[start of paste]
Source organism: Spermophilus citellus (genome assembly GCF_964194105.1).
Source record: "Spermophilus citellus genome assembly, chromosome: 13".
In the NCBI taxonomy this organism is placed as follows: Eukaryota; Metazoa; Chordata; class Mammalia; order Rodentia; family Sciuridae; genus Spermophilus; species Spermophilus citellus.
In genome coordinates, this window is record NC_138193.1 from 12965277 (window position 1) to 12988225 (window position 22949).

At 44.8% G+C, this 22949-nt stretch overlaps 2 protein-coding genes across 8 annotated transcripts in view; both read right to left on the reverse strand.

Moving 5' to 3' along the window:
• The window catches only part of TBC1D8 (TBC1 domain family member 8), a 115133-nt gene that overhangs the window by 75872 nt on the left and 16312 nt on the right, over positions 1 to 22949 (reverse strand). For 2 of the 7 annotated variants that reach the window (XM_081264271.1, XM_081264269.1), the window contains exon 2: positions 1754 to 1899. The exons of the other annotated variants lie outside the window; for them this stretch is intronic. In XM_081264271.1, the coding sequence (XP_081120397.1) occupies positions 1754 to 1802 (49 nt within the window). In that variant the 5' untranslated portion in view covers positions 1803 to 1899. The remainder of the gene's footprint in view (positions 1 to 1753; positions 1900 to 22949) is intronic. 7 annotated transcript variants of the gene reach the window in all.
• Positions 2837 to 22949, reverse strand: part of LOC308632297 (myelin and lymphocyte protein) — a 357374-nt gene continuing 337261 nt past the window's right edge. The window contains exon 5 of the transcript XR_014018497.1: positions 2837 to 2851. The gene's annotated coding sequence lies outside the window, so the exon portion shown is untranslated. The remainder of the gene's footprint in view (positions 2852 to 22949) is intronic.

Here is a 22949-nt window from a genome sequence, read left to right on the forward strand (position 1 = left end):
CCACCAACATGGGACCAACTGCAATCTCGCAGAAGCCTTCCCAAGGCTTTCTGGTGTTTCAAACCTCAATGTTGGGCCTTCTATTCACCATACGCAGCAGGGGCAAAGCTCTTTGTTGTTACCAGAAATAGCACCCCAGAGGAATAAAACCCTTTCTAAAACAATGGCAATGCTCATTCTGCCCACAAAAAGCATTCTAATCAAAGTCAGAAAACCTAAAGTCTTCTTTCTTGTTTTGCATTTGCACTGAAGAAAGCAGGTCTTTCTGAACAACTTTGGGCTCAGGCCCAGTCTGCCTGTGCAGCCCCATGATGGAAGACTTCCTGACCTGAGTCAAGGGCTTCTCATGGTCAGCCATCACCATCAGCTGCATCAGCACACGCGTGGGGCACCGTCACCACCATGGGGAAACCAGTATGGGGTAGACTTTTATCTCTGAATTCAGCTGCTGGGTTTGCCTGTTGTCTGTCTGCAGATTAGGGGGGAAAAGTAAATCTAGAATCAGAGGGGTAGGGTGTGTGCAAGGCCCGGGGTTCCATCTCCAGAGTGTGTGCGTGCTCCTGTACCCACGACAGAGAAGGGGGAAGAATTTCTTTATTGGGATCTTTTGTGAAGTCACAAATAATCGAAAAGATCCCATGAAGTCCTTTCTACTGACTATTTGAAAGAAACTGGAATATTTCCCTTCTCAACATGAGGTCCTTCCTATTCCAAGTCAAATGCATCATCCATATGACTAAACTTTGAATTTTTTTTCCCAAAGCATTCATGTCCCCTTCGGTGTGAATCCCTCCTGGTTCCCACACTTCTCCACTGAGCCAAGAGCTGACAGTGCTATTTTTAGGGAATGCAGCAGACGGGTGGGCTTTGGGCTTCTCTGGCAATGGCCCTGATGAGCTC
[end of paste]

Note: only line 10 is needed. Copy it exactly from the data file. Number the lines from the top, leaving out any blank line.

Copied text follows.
CCACCAACATGGGACCAACTGCAATCTCGCAGAAGCCTTCCCAAGGCTTTCTGGTGTTTCAAACCTCAATGTTGGGCCTTCTATTCACCATACGCAGCAGGGGCAAAGCTCTTTGTTGTTACCAGAAATAGCACCCCAGAGGAATAAAACCCTTTCTAAAACAATGGCAATGCTCATTCTGCCCACAAAAAGCATTCTAATCAAAGTCAGAAAACCTAAAGTCTTCTTTCTTGTTTTGCATTTGCACTGAAGAAAGCAGGTCTTTCTGAACAACTTTGGGCTCAGGCCCAGTCTGCCTGTGCAGCCCCATGATGGAAGACTTCCTGACCTGAGTCAAGGGCTTCTCATGGTCAGCCATCACCATCAGCTGCATCAGCACACGCGTGGGGCACCGTCACCACCATGGGGAAACCAGTATGGGGTAGACTTTTATCTCTGAATTCAGCTGCTGGGTTTGCCTGTTGTCTGTCTGCAGATTAGGGGGGAAAAGTAAATCTAGAATCAGAGGGGTAGGGTGTGTGCAAGGCCCGGGGTTCCATCTCCAGAGTGTGTGCGTGCTCCTGTACCCACGACAGAGAAGGGGGAAGAATTTCTTTATTGGGATCTTTTGTGAAGTCACAAATAATCGAAAAGATCCCATGAAGTCCTTTCTACTGACTATTTGAAAGAAACTGGAATATTTCCCTTCTCAACATGAGGTCCTTCCTATTCCAAGTCAAATGCATCATCCATATGACTAAACTTTGAATTTTTTTTCCCAAAGCATTCATGTCCCCTTCGGTGTGAATCCCTCCTGGTTCCCACACTTCTCCACTGAGCCAAGAGCTGACAGTGCTATTTTTAGGGAATGCAGCAGACGGGTGGGCTTTGGGCTTCTCTGGCAATGGCCCTGATGAGCTC